|Golden Flower Granny|
In Demi-Gods and Semi-Devils, disguise is taken to extremes. In one instance, the hero thinks he is fighting a duel to the death with the man who killed his parents, but in reality it is his wife disguised as his opponent. The reasons for this are somewhat complicated but the end result is a tragedy of Shakespearean proportions. In Heavenly Sword and Dragon Saber, we meet a character named Golden Flower Granny, who is actually a beautiful sacred maiden of Persian Ming Sect disguised as an old hag because she broke one of her vows and had to flee. These kinds of big reveals happen a fair amount and occasionally they can be useful in a campaign (as long as everyone and his brother isn't constantly pulling of his face to shock people with their true identity).
Disguise is a handy tool for the GM during play as well. Just as the player characters can masquerade as others to gain access to secrets and secure areas, their enemies can and will do the same. If things get convoluted enough, maybe even their allies will end up tricking them with disguises.
This is one of the reasons I made the Secret Identity Tables the other day (HERE). But secret identities need not be the product of random rolls, they can be deliberate and planned in advance. I wouldn't suddenly decide three months into the campaign that their manservant is actually Lady Plum Blossom in disguise. But I might decide that when they first take the manservant into the group, if it is applicable.
Here are three ways disguise might factor into your campaign.
Someone Tries to Infiltrate the Party
This is most likely an enemy, but it could be an ally. It may also be a minion of the person in question. In this sort of scenario, the person disguises themselves as someone the party would be favorably disposed toward (not necessarily a specific personally but a type) and makes arrangements to meet the group by 'chance'. Maybe they show up to pay an expensive Inn bill when the player characters are low on funds or they stage a situation where the party rescues them. The purpose of the infiltration could be anything from information gathering to assassination.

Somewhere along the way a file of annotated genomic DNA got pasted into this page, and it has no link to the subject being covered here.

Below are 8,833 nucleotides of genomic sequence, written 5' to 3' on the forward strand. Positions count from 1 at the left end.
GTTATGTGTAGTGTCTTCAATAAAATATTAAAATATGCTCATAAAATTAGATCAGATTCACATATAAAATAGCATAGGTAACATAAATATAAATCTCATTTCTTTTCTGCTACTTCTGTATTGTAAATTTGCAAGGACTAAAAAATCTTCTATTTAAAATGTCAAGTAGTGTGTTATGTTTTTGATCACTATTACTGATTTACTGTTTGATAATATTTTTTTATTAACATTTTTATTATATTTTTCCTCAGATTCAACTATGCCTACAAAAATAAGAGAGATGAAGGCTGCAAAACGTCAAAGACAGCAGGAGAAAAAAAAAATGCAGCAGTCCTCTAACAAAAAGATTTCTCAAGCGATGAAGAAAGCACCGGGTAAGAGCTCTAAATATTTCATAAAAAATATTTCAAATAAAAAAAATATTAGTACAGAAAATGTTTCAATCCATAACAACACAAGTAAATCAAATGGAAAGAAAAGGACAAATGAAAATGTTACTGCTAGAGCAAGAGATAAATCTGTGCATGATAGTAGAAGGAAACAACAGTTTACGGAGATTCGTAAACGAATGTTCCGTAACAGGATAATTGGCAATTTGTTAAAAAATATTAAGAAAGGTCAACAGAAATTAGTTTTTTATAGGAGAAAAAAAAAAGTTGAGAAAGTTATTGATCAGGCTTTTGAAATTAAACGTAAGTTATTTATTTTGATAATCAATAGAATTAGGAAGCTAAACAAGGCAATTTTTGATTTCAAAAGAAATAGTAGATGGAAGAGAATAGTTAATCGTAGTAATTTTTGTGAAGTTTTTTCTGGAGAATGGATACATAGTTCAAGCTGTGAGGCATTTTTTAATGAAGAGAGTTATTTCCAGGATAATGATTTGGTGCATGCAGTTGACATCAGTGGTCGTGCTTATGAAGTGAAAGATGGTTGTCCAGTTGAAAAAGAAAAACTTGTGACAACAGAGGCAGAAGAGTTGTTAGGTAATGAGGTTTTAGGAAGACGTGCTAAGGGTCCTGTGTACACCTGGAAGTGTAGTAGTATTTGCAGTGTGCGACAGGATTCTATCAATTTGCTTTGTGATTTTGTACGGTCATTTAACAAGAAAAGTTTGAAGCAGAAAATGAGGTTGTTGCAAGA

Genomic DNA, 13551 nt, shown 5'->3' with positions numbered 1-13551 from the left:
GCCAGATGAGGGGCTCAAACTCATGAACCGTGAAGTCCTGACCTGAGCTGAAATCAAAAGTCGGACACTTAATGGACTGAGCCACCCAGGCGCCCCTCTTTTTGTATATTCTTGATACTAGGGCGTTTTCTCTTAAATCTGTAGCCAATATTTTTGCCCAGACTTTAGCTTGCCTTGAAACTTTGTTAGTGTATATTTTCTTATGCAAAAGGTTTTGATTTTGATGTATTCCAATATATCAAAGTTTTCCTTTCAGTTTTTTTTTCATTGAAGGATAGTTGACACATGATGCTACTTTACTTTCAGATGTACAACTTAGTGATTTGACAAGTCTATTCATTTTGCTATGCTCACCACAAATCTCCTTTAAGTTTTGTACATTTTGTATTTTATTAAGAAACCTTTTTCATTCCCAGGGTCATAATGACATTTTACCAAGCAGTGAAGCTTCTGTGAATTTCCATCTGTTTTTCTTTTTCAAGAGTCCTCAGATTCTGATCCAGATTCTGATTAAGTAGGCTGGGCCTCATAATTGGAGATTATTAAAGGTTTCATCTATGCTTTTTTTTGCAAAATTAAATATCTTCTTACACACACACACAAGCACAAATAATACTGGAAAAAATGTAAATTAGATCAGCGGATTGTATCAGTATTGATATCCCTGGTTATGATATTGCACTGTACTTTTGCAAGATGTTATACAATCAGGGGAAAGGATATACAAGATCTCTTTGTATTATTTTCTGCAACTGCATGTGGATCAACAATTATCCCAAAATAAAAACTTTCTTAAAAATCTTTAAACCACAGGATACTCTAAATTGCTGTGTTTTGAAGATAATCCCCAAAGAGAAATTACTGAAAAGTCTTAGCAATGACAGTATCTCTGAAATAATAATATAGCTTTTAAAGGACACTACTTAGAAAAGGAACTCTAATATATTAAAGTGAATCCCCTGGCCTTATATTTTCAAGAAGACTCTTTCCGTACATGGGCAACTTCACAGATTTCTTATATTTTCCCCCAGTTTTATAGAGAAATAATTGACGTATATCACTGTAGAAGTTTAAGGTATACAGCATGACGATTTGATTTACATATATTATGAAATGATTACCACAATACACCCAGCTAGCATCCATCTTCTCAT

Someone Tries to Mislead the Party
This is a classic tool for villains who love to turn their enemy's strengths against them. Perhaps the party is trying to find the murderer of their master and they are told that the head of Sun Mai Sect, Abbot Yuancheng, knows the killer's identity. The Abbot is beyond reproach and highly respected so the players think they can trust him. Little do they know that the real killer has disguised herself as the Abbot and arranged to be at the Temple when the real Abbot is away on a secret mission. When the party arrives and asks who killed their Sifu, she pins the blame on one of her other enemies.
Someone Turns the World against the Party
The players themselves don't have to be the direct victims of the deception, they can suffer indirectly by having their reputation harmed. A person with a grudge against the party could disguise himself as one of their members and go on a terrible killing spree. In some cases he may not even need to kill to do harm, he could simply rack up huge debts or violate several of their sect's rules.
Adjudicating disguise can be tricky. There are two basic points where the disguise can fail in the Wandering Heroes of Ogre Gate System, other systems will deal with this differently of course. This is how I handle it in my games. Suspicious characters can make a Detect roll to see if the person is disguised. The TN is set by the target's initial Talent (Disguise) Roll and you should only ask for the Detect roll if the player says he or she wants to take a closer look at the person (or if the initial Disguise Roll was particularly bad). Beyond that the disguised character still has to perform as the person they are pretending to be and this Requires a Deception Roll against the player's Wits. If they fail the roll, you would inform the player that something about the person seems off. They wouldn't necessarily know that it's an imposter, but they would be able to tell that something just doesn't seem right.